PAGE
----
Logan Museum Receives NAGPRA Grant
The Logan Museum of Anthropology is pleased to be a recipient of a 2021 NAGPRA Consultation/Documentation Grant.
Funding will support consultation with Native American tribes in the Midwest, Southeast, and California to facilitate the repatriation of culturally unidentifiable Native American human remains and associated funerary objects.
The Native American Graves Protection and Repatriation Act (NAGPRA) provides a process for museums and Federal agencies to return human remains, funerary objects, sacred objects, and objects of cultural patrimony to lineal descendants, Indian tribes, and Native Hawaiian organizations. The Logan Museum has been complying with NAGPRA since its passage in 1990 and is now poised to accelerate consultations and repatriations with the goal of repatriating all human remains stewarded by the Logan Museum and Anthropology Department. The Museum’s 2021-2025 Strategic Plan reinforces the primary importance of this work.
In addition, the Logan Museum and Anthropology Department have discontinued the use of human remains, regardless of origin, in teaching.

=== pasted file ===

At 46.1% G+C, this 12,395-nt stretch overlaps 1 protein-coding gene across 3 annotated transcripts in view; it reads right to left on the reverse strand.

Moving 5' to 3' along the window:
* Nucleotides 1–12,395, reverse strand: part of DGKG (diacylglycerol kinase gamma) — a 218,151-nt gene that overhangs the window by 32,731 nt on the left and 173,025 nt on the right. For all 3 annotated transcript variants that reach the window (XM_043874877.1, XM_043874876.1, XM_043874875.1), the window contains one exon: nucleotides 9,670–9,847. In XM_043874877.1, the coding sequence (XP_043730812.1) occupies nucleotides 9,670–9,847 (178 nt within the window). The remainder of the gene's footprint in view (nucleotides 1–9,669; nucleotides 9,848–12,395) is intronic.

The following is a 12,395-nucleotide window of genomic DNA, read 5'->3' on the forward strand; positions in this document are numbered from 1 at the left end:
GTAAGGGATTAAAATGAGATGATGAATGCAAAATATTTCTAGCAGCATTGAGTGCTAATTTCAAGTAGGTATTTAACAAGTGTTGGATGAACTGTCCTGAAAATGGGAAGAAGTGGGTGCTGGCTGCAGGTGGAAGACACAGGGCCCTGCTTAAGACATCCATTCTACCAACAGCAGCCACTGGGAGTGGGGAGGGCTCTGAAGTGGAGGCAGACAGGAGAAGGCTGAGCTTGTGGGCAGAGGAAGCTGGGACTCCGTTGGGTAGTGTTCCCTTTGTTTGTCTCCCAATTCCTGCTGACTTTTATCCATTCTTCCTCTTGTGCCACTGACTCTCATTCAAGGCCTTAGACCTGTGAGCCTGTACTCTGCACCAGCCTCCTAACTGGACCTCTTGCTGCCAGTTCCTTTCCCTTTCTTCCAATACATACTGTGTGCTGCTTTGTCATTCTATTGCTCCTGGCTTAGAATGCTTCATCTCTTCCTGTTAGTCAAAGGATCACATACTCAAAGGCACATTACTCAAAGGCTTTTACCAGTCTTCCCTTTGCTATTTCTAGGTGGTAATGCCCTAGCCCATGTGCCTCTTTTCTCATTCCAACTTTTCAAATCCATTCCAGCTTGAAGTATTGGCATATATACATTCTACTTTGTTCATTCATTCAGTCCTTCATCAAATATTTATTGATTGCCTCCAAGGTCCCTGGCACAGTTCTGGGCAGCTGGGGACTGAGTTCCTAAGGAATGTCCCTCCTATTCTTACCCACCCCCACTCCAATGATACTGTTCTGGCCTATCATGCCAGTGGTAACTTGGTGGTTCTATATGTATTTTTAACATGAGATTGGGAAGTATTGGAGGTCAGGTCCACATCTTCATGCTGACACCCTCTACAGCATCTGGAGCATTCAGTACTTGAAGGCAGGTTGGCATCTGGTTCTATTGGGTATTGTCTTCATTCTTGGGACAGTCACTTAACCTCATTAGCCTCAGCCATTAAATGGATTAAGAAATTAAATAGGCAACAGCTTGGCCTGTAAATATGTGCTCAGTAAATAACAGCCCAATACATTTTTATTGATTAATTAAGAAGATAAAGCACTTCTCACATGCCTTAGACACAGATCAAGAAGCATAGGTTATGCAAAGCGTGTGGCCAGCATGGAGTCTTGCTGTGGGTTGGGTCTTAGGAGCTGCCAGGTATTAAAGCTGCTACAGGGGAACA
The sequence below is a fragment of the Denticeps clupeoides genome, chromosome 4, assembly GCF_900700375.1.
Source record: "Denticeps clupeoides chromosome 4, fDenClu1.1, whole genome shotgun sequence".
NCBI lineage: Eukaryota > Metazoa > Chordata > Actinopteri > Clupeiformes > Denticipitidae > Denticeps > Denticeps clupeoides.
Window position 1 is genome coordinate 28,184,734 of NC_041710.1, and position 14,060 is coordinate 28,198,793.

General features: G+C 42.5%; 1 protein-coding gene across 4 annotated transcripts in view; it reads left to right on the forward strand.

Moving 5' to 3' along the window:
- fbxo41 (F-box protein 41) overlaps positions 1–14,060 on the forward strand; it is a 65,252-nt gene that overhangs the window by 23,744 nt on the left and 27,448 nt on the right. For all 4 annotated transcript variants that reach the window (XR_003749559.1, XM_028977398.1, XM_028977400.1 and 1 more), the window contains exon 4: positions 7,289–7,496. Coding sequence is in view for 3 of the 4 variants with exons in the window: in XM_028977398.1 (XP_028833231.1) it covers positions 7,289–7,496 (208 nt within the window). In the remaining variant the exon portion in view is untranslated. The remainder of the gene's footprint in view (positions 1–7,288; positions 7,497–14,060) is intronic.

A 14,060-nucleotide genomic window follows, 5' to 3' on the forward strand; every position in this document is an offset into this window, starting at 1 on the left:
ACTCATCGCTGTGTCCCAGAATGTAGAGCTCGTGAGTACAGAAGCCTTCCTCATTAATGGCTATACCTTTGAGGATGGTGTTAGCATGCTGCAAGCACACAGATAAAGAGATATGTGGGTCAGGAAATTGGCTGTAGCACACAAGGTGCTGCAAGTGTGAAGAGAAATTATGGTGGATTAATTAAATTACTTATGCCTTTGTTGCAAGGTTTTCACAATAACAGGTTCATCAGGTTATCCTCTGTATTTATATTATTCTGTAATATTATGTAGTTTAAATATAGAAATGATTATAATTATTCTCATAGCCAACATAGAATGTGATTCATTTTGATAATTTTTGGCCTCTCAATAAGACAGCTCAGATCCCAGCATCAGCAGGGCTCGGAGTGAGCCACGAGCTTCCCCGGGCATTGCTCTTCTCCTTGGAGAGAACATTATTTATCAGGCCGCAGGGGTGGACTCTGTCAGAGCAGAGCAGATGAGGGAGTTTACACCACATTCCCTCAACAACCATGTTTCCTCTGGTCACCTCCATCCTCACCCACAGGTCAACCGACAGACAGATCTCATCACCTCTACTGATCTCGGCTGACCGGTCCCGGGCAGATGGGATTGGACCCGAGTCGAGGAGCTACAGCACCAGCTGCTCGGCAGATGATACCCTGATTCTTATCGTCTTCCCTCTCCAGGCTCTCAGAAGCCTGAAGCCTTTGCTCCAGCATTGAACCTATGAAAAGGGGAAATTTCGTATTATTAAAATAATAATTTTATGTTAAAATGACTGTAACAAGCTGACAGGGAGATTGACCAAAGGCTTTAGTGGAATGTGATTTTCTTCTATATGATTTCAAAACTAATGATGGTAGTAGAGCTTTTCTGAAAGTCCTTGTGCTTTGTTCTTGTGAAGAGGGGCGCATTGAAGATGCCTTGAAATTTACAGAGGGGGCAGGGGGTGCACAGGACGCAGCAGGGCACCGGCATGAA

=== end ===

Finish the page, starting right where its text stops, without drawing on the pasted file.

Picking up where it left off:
Accelerating NAGPRA consultations and repatriations and discontinued use of human remains in teaching directly supports Beloit College’s Becoming Better initiative. In June 2020, Black Students United shared “New Demands,” which included “Complete compliance with the Native American Graves Protection and Repatriation Act in relation to artifacts in the Logan Museum.” Repatriation is equity work.
The Logan Museum is working with Bernstein & Associations NAGPRA Consultants to help reach our goals. If you have any questions about Logan Museum and NAGPRA, please feel free to contact Nicolette Meister.